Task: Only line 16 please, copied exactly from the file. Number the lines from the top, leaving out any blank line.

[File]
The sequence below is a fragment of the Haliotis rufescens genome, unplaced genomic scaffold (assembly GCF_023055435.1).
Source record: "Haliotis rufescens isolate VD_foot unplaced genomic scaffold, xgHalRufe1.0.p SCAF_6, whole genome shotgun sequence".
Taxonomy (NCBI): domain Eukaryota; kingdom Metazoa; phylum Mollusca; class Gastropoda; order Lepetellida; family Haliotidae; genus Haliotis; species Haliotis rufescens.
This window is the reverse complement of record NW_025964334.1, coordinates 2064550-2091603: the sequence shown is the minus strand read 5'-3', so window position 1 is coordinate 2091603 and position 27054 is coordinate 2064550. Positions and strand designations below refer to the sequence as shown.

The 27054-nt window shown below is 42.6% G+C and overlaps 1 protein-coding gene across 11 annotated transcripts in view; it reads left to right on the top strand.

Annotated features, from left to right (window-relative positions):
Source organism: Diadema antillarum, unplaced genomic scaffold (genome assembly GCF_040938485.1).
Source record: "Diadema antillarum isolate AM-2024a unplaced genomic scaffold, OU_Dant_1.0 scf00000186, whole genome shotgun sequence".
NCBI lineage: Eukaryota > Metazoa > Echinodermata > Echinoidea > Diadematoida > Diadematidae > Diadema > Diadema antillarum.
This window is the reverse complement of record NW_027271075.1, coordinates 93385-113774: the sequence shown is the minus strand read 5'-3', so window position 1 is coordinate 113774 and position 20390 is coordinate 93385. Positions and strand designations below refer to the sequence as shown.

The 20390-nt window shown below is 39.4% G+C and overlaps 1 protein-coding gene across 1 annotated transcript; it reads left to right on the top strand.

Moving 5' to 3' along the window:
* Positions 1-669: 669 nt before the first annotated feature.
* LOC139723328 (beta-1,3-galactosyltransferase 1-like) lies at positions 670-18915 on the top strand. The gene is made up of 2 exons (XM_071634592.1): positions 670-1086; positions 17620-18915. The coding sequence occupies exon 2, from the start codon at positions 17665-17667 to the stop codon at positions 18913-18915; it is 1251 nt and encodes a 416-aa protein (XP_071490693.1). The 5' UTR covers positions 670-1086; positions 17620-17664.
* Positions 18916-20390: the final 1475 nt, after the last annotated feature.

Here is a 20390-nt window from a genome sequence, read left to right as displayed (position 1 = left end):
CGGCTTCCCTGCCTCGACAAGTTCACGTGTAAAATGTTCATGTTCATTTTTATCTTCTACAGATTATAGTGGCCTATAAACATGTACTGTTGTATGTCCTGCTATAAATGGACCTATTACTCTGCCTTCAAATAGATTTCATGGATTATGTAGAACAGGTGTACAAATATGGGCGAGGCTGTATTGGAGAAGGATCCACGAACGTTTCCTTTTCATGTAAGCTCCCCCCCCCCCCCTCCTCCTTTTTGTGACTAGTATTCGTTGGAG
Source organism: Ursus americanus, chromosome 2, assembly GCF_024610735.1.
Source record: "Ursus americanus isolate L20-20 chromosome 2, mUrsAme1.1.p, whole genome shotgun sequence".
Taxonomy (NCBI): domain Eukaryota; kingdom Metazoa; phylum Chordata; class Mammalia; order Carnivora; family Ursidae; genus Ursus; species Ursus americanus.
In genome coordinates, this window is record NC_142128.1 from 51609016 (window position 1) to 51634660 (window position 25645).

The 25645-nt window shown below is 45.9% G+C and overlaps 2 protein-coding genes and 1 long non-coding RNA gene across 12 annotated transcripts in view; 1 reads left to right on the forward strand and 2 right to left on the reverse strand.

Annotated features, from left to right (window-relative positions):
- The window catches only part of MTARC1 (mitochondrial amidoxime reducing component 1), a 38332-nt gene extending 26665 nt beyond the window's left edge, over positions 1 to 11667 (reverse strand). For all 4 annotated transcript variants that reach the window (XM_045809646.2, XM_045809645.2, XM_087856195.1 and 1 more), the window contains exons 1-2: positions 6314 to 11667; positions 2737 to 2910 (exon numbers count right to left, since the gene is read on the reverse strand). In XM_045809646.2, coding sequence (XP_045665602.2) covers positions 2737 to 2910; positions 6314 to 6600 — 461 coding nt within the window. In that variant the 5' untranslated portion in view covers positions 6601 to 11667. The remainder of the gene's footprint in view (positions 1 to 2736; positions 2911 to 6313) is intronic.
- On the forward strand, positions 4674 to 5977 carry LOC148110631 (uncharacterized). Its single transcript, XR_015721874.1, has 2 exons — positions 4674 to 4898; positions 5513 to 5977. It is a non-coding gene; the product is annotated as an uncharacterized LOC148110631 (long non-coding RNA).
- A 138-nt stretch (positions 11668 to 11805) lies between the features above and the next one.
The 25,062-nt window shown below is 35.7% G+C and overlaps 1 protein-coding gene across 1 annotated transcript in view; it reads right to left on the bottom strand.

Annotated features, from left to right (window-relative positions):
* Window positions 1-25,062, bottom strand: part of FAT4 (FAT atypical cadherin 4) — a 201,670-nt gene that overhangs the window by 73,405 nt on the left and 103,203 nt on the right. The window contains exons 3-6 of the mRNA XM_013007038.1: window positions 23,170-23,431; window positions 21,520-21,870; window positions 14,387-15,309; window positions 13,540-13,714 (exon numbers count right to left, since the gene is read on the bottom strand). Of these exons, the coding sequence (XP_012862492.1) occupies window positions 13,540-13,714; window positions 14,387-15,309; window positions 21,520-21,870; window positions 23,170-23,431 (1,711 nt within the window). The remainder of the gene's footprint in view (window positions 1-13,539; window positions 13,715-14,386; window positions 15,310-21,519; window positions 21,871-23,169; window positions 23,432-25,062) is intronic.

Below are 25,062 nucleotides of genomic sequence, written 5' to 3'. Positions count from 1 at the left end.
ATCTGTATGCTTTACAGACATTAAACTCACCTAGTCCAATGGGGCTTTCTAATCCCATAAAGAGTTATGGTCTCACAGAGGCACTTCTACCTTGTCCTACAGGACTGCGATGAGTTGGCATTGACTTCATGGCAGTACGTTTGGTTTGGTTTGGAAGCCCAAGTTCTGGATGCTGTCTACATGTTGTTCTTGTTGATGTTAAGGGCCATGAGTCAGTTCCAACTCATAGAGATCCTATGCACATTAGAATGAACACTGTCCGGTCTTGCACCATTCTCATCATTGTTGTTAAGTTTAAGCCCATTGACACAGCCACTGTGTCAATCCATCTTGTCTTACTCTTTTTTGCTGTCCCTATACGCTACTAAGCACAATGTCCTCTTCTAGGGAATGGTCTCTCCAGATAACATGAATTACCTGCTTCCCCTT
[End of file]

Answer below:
Here is a 20390-nt window from a genome sequence, read left to right as displayed (position 1 = left end):